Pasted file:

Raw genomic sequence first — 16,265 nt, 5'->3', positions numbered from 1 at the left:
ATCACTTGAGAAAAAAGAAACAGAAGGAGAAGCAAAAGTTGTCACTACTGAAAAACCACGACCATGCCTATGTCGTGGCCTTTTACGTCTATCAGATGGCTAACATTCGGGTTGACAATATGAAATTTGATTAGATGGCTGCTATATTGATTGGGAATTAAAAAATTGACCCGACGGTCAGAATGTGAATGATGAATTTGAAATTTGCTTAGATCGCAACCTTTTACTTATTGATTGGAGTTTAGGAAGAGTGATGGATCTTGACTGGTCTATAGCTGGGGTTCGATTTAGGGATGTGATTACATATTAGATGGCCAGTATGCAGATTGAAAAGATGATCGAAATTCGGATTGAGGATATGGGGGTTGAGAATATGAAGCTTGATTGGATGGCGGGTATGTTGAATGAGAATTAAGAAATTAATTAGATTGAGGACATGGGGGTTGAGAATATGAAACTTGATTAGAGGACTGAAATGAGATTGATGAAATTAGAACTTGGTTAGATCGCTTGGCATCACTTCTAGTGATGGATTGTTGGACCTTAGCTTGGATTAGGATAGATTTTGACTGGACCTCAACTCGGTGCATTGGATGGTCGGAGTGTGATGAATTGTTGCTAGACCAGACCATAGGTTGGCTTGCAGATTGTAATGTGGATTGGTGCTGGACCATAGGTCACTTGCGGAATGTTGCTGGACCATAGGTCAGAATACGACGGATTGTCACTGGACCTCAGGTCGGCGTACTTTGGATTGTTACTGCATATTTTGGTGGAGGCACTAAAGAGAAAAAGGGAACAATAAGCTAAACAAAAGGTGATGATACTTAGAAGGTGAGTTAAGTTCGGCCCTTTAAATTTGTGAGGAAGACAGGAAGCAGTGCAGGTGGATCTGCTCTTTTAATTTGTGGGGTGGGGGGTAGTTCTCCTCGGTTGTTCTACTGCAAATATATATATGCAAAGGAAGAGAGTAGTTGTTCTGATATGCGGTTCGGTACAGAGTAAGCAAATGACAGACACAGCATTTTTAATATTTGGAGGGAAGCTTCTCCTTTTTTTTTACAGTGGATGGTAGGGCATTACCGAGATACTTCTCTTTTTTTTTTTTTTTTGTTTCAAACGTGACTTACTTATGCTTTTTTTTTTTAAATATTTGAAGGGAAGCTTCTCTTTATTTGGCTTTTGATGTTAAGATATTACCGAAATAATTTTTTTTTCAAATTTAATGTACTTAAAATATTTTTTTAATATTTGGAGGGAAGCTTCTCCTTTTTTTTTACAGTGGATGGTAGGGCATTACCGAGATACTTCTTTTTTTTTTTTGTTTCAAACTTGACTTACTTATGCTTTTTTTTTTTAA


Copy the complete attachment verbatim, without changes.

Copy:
Raw genomic sequence first — 16,265 nt, 5'->3', positions numbered from 1 at the left:
ATCACTTGAGAAAAAAGAAACAGAAGGAGAAGCAAAAGTTGTCACTACTGAAAAACCACGACCATGCCTATGTCGTGGCCTTTTACGTCTATCAGATGGCTAACATTCGGGTTGACAATATGAAATTTGATTAGATGGCTGCTATATTGATTGGGAATTAAAAAATTGACCCGACGGTCAGAATGTGAATGATGAATTTGAAATTTGCTTAGATCGCAACCTTTTACTTATTGATTGGAGTTTAGGAAGAGTGATGGATCTTGACTGGTCTATAGCTGGGGTTCGATTTAGGGATGTGATTACATATTAGATGGCCAGTATGCAGATTGAAAAGATGATCGAAATTCGGATTGAGGATATGGGGGTTGAGAATATGAAGCTTGATTGGATGGCGGGTATGTTGAATGAGAATTAAGAAATTAATTAGATTGAGGACATGGGGGTTGAGAATATGAAACTTGATTAGAGGACTGAAATGAGATTGATGAAATTAGAACTTGGTTAGATCGCTTGGCATCACTTCTAGTGATGGATTGTTGGACCTTAGCTTGGATTAGGATAGATTTTGACTGGACCTCAACTCGGTGCATTGGATGGTCGGAGTGTGATGAATTGTTGCTAGACCAGACCATAGGTTGGCTTGCAGATTGTAATGTGGATTGGTGCTGGACCATAGGTCACTTGCGGAATGTTGCTGGACCATAGGTCAGAATACGACGGATTGTCACTGGACCTCAGGTCGGCGTACTTTGGATTGTTACTGCATATTTTGGTGGAGGCACTAAAGAGAAAAAGGGAACAATAAGCTAAACAAAAGGTGATGATACTTAGAAGGTGAGTTAAGTTCGGCCCTTTAAATTTGTGAGGAAGACAGGAAGCAGTGCAGGTGGATCTGCTCTTTTAATTTGTGGGGTGGGGGGTAGTTCTCCTCGGTTGTTCTACTGCAAATATATATATGCAAAGGAAGAGAGTAGTTGTTCTGATATGCGGTTCGGTACAGAGTAAGCAAATGACAGACACAGCATTTTTAATATTTGGAGGGAAGCTTCTCCTTTTTTTTTACAGTGGATGGTAGGGCATTACCGAGATACTTCTCTTTTTTTTTTTTTTTTGTTTCAAACGTGACTTACTTATGCTTTTTTTTTTTAAATATTTGAAGGGAAGCTTCTCTTTATTTGGCTTTTGATGTTAAGATATTACCGAAATAATTTTTTTTTCAAATTTAATGTACTTAAAATATTTTTTTAATATTTGGAGGGAAGCTTCTCCTTTTTTTTTACAGTGGATGGTAGGGCATTACCGAGATACTTCTTTTTTTTTTTTGTTTCAAACTTGACTTACTTATGCTTTTTTTTTTTAA